The Effects of Zinc on Plants
Zinc (Zn) is one mineral or micronutrient that plants need in very minute amounts. This metal is naturally found in soil and water and is found throughout plant tissues, including leaves or fruits that humans and other animals consume. Problems arise when plants are both deprived of or are overexposed to zinc molecules, and the increased industrial mining or refuse of man-made products can disrupt natural amounts of zinc in soil and water.
The Role of Zinc in Plant Health
Zinc plays a central role in healthy plant metabolism and growth processes. Zinc is not needed in as large amounts as nitrogen, potassium or phosphorus. Molecules are absorbed by the roots and are transported in the vascular tissues in plants, which are called phloem and xylem, especially in conjunction with movement of nitrogen molecules. Zinc is needed for the creation of the plant growth hormone auxin and for creation of the green chlorophyll and cytochrome pigments. It also has a role in formation of enzymes and carbohydrates, regulation of starches and proper root development. Zinc also helps plants assimilate to cold temperatures across the growing season.
- Zinc (Zn) is one mineral or micronutrient that plants need in very minute amounts.
- Problems arise when plants are both deprived of or are overexposed to zinc molecules, and the increased industrial mining or refuse of man-made products can disrupt natural amounts of zinc in soil and water.
When soils are devoid of zinc molecules, physical changes manifest themselves on the plant. Soils that are arid, calcareous or highly weathered but acidic often have deficient zinc contents for healthy plant growth, as suggested by SprayGro. Michigan State University mentions that zinc deficiencies also are more common in soils that are neutral or alkaline in pH or are naturally rich in phosphorus. According to the University of Florida authors in "Your Florida Landscape," there are many visual cues on plants lacking adequate zinc. Young leaves may be yellowed or reduced in normal size (called "little leaf"), narrower than normal leaves with wavy edges or abnormally expanding and puckered. Another cue is what is called "rosetting"--space between new leaves is very small, and tiny leaves and shoots bunch up into a clustered tuft.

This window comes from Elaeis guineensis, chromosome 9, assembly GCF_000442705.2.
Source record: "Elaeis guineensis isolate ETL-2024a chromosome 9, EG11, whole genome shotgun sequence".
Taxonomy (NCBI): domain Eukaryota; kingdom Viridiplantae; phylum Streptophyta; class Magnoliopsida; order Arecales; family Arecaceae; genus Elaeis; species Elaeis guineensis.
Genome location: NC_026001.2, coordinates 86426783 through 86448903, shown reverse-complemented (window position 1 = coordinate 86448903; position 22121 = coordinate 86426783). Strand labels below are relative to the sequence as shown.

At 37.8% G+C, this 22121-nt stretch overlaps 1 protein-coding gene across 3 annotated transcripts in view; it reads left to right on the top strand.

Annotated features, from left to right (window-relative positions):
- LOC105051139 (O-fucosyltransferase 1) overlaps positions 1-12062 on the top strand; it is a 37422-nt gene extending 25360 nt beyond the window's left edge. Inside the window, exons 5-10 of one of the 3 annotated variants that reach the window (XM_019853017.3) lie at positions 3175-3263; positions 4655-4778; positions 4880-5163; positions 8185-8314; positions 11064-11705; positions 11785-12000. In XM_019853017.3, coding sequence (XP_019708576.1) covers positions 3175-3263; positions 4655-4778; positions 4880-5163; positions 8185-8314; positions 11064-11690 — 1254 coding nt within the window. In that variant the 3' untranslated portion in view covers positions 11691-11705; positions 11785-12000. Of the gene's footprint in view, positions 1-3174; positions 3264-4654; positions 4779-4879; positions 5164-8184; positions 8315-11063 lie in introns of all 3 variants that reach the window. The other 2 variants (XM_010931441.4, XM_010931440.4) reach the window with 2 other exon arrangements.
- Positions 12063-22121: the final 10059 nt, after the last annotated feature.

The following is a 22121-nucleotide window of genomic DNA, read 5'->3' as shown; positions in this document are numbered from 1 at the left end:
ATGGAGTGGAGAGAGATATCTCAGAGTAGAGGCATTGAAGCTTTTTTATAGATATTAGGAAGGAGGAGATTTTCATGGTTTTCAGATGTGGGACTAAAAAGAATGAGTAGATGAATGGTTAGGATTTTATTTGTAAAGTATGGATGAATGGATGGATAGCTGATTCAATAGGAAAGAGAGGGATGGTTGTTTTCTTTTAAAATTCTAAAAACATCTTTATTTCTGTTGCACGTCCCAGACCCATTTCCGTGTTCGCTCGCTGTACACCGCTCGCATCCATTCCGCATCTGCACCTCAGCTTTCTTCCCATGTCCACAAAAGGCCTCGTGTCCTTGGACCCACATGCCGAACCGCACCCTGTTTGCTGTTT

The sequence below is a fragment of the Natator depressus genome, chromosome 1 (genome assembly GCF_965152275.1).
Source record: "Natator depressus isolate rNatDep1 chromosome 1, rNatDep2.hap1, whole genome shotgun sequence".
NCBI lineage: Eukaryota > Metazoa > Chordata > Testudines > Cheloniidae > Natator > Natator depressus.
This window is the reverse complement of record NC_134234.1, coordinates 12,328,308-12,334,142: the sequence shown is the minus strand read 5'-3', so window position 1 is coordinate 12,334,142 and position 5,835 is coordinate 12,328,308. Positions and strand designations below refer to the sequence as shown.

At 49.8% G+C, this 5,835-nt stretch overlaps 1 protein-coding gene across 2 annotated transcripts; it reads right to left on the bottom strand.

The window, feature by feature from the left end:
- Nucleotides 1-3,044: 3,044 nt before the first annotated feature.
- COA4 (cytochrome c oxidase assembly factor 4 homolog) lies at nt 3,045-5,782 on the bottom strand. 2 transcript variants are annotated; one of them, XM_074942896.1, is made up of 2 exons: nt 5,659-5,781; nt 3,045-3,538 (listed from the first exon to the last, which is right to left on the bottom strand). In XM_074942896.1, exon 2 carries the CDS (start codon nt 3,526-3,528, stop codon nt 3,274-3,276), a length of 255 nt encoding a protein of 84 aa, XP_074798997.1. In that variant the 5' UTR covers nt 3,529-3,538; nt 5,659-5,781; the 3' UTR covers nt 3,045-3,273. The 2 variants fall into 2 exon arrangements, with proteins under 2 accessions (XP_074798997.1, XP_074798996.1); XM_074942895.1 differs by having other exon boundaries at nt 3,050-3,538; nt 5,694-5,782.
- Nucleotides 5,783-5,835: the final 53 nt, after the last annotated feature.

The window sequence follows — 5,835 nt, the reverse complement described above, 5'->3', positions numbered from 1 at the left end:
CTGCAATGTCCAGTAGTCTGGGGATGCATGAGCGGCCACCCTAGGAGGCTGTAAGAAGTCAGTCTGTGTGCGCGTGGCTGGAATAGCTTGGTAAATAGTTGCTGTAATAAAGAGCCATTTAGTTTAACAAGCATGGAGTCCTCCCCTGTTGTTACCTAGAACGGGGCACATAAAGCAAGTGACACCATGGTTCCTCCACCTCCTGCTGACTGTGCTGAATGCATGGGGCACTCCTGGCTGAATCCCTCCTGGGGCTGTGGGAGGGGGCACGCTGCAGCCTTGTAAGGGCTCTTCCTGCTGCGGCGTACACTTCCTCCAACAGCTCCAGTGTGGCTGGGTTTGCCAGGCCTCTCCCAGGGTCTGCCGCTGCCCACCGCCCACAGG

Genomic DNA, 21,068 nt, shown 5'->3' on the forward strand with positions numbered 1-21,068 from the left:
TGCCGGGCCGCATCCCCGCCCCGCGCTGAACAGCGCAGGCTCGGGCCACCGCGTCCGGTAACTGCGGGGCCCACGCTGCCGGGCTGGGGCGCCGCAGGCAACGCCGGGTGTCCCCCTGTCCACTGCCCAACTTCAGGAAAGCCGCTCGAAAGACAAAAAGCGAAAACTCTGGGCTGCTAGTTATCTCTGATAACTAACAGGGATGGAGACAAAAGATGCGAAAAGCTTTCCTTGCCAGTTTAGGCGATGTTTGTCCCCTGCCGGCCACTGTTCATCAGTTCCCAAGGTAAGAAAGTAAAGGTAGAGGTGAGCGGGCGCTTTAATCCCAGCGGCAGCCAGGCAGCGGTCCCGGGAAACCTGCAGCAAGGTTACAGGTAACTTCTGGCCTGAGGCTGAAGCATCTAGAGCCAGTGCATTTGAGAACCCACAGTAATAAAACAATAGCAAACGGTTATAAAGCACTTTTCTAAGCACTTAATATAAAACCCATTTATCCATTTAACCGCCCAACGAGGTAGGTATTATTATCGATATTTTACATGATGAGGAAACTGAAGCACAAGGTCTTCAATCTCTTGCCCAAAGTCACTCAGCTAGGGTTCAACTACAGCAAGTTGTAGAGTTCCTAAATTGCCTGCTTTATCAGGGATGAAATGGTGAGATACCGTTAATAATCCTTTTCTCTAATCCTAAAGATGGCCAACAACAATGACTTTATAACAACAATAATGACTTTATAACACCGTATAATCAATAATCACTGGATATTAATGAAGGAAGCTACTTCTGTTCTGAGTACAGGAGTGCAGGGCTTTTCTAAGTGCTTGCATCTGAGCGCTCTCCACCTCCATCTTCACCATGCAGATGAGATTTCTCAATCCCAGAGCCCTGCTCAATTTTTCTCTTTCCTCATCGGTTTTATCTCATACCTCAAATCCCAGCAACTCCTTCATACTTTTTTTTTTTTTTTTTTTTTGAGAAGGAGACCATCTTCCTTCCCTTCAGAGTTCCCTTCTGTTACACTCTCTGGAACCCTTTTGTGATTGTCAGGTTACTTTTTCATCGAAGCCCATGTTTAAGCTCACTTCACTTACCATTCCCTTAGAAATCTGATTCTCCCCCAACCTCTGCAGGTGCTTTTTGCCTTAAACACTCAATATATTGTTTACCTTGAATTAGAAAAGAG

Overabundance of Zinc
According to the Dutch firm Lenntech, only a limited number of plants have a chance of survival in soils that are overly rich in zinc, such as those near mines or disposal sites with materials containing zinc. Abnormally high zinc levels in soils create a situation called heavy metal toxicity. The University of Michigan comments that higher zinc occurs in soils that are extremely acidic (pH below 5.0) or are fertilized with sewerage sludges. Plants stunt their growth, yellow and usually die when zinc is overly abundant. High zinc levels can interrupt the metabolic activity in soils, as zinc negatively harms microorganisms and earthworms, slowing down breakdown of organic matter that provides basic nutrition to plant roots. Some plants are naturally more tolerant of high zinc levels in soils, such as grasses, while broad-leaf weeds may be more sensitive. Vegetable crops tend to be much more sensitive to zinc levels, according to the University of Michigan.
- When soils are devoid of zinc molecules, physical changes manifest themselves on the plant.
- According to the Dutch firm Lenntech, only a limited number of plants have a chance of survival in soils that are overly rich in zinc, such as those near mines or disposal sites with materials containing zinc.
- SprayGro, Australia: Zinc Nutrition and Plant Growth
- "Your Florida Landscape"; Robert J. Black and Kathleen C. Ruppert, eds.; 1998
- LennTech: Zinc- Zn
Jacob J. Wright became a full-time writer in 2008, with articles appearing on various websites. He has worked professionally at gardens in Colorado, Florida, Minnesota, New York, North Carolina and Pennsylvania. Wright holds a graduate diploma in environmental horticulture from the University of Melbourne, Australia, and a Master of Science in public horticulture from the University of Delaware.